1. VOL. 11 | SPRING 2020



Japanese traditional arts are increasingly gaining popularity. Recent surges in inbound tourist numbers and a governmental push promoting traditional arts overseas are contributing factors. Local craftsmanship refined over the centuries by generations of diligent artists is also respected internationally.

From ancient to modern times, deerskin has been used in kabuto armor helmets, gloves, purses and many other goods used by many Japanese people.

One of Japan’s distinguished traditional arts is the use of deerskin, which is soft, light, flexible and sturdy. Deerskin crafts that use a decorative printing and embossing technique called inden are currently experiencing a boom in popularity due to their striking and authentic patterns. Such crafts include coin purses, pencil cases, handbags and similar accessories.

The Japanese have been using deerskin to decorate kimonos, samurai armor and other goods since ancient times.

Deerskin is believed to have been used since the Jomon Period (10,000 to 200 B.C.) as vessels and other deerskin goods were unearthed from ruins dating back to this era.

The Inden Museum, located in Yamanashi Prefecture, exhibits various deerskin products from past to present. According to “Nihon Shoki” (“The Chronicle of Japan”), a history book completed in 720, craftsmen skilled in using animal skins arrived from the Korean Peninsula around the fourth century. Exchanges began with Japanese in turn visiting the peninsula to bring more skilled artisans to Japan in the fifth century.

This exchange with the Korean Peninsula contributed to the development of deerskin processing techniques. Crafts using deerskin featuring Japanese traditional patterns became associated with sword sheaths, armor, clothing and accessories for aristocrats, landlords and other people of power.

Deerskin, which is soft, light and easy to process, was also used to make balls for kemari, a soccer-like sport that was at first played by nobility before gaining popularity with the masses.

Demand for deerskin used to decorate sword sheaths and armor surged during the samurai period, that is, roughly from the 14th to 16th centuries. Samurai warriors fought many wars during this chaotic time. Amid an improvement of inden dyeing and printing techniques, complicated traditional patterns became popular as samurai began to enjoy “fashion.”

Inden craftsmen have honed their techniques to create various beautiful patterns.

The patterns included dragonflies, shōbu (Japanese iris), small cherry blossoms, plum blossoms, other flowers and turtle shells. These patterns often symbolize good luck and have other positive meanings.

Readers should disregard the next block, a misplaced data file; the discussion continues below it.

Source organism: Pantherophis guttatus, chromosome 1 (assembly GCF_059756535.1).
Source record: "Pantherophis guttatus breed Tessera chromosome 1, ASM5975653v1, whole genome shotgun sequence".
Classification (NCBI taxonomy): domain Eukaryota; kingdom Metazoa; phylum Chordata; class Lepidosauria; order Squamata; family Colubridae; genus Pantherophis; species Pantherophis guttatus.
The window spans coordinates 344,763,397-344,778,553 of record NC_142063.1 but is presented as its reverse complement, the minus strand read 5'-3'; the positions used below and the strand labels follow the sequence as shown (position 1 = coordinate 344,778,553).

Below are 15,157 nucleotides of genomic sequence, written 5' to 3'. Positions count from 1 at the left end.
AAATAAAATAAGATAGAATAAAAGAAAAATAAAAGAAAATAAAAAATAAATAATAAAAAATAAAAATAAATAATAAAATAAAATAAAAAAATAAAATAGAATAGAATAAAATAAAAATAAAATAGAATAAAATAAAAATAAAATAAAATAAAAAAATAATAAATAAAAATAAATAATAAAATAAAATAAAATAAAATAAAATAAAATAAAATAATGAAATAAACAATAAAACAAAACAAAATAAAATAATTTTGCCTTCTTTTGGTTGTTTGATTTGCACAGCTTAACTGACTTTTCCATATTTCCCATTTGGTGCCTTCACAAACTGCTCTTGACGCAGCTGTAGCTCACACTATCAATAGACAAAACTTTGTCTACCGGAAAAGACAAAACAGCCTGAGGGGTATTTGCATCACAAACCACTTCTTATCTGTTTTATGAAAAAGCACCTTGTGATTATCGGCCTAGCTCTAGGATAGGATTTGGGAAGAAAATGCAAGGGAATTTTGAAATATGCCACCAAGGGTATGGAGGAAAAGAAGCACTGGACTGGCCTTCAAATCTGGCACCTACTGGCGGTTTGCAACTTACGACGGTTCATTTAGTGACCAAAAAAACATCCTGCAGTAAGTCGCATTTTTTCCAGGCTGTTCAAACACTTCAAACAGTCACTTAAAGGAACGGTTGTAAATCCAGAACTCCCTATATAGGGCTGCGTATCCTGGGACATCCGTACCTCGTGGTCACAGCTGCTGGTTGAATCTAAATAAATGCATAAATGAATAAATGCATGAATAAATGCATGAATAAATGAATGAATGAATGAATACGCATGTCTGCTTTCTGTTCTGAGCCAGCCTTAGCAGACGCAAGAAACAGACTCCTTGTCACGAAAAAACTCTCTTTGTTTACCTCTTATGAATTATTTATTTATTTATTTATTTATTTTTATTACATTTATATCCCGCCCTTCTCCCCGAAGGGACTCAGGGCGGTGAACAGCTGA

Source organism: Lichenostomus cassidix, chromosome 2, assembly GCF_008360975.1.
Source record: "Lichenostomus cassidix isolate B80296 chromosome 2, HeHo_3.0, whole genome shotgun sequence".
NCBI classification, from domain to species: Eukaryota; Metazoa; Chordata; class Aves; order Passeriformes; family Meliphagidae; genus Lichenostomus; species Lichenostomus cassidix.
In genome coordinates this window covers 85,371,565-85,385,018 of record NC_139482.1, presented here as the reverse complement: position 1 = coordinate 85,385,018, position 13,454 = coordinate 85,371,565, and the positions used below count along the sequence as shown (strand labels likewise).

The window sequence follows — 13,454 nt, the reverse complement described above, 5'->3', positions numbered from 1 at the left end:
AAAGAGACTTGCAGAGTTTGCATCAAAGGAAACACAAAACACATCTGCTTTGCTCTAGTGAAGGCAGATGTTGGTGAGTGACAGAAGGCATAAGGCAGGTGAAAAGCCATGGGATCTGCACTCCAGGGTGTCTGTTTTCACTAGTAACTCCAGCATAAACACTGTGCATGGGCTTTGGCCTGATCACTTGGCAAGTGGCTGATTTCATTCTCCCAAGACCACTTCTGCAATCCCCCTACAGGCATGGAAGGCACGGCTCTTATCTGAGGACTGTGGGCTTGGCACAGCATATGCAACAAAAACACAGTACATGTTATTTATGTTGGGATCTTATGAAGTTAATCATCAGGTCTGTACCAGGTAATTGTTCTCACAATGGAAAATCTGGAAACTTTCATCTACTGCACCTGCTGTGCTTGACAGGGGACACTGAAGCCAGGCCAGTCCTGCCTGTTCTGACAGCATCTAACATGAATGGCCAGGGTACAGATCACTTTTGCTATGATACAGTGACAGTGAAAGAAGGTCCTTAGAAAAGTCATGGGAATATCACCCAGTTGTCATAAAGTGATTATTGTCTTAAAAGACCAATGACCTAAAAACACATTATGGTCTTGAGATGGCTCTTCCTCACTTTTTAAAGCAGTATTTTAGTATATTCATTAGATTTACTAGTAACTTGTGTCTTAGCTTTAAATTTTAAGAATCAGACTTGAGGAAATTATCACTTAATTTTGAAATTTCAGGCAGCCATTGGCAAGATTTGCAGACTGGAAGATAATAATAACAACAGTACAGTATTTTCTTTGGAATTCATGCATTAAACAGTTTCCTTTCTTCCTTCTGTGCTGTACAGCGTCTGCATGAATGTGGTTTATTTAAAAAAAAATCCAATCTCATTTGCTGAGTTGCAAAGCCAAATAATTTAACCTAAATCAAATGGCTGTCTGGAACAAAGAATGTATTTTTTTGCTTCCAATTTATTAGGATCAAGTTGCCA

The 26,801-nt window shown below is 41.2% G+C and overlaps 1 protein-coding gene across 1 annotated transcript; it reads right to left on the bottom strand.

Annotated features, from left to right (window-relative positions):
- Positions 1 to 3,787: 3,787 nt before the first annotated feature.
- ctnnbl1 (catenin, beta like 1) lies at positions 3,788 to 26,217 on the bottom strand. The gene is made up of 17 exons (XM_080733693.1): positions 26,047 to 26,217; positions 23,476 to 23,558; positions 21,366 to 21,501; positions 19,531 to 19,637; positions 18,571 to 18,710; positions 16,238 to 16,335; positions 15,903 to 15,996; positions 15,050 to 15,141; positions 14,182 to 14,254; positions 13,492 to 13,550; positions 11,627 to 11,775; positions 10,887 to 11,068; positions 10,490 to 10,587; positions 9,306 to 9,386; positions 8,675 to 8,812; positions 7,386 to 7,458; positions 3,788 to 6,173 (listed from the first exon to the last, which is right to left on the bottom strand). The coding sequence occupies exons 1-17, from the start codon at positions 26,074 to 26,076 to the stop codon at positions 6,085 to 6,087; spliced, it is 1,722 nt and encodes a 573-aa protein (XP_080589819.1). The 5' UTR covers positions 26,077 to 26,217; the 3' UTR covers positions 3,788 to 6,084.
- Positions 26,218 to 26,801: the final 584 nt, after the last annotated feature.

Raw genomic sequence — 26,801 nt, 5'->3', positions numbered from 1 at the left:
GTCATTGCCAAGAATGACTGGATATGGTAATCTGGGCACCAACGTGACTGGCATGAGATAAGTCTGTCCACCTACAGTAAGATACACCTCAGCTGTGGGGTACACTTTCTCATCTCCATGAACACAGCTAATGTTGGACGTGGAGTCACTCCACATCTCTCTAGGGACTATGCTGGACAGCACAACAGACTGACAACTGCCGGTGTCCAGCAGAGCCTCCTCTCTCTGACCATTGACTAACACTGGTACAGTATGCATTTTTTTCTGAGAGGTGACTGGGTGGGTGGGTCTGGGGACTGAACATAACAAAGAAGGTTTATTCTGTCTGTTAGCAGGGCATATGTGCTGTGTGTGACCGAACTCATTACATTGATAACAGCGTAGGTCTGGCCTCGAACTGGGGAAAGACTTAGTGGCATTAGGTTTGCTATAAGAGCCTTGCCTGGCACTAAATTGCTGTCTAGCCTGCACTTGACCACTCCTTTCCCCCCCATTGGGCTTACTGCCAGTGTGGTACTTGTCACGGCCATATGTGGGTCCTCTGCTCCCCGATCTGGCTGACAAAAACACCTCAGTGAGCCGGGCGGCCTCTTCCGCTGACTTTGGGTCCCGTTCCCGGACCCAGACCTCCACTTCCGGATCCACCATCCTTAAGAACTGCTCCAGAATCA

From the Edo Period (1603 to 1868), inden products developed even further and gradually became used in daily items by regular people.

Inden-Ya Co., a company founded by Uehara Yuhichi which effectively dominates the present market of inden products, emerged during the Sengoku or Warring States period (1454 to 1573) because of increased business demand for inden products.

Inden is often referred to as Koshu inden because the technique was mainly developed and is currently preserved by technicians in the Koshu area, Yamanashi Prefecture.

Koshu inden is designated a type of dentōteki kōgeihin (government-designated Traditional Crafts of Japan).

Today, Inden-Ya is the major contributor to inden’s development. The firm preserves traditional techniques, yet innovates so that modern taste is reflected at the same time. Inden-Ya currently makes fashionable goods with a mixture of traditional and modern touches. It sometimes collaborates with global luxury brands such as Tiffany and Gucci.

Founder Uehara passed on inden techniques to only one of his children, who had to then adopt his exact name in becoming the president; this tradition has continued on to the current Uehara Yuhichi XIII.

Craftsmen dye the naturally creamy white deerskin black, indigo, brown, dark red and wine red. Inden uses three main decorative methods to dye: urushi tsuke (applying urushi, a natural lacquer), fusube (smoke patterning) and sarasa (calico).

The fusube technique, which uses smoke from burning straw to dye the deerskin, dates back to the Nara Period (710 to 794).

Inden-Ya and other deerskin artisans are expected to further refine their craftsmanship to preserve Japanese authentic techniques. Inden items are showcased at trade fairs in New York and other major cities abroad.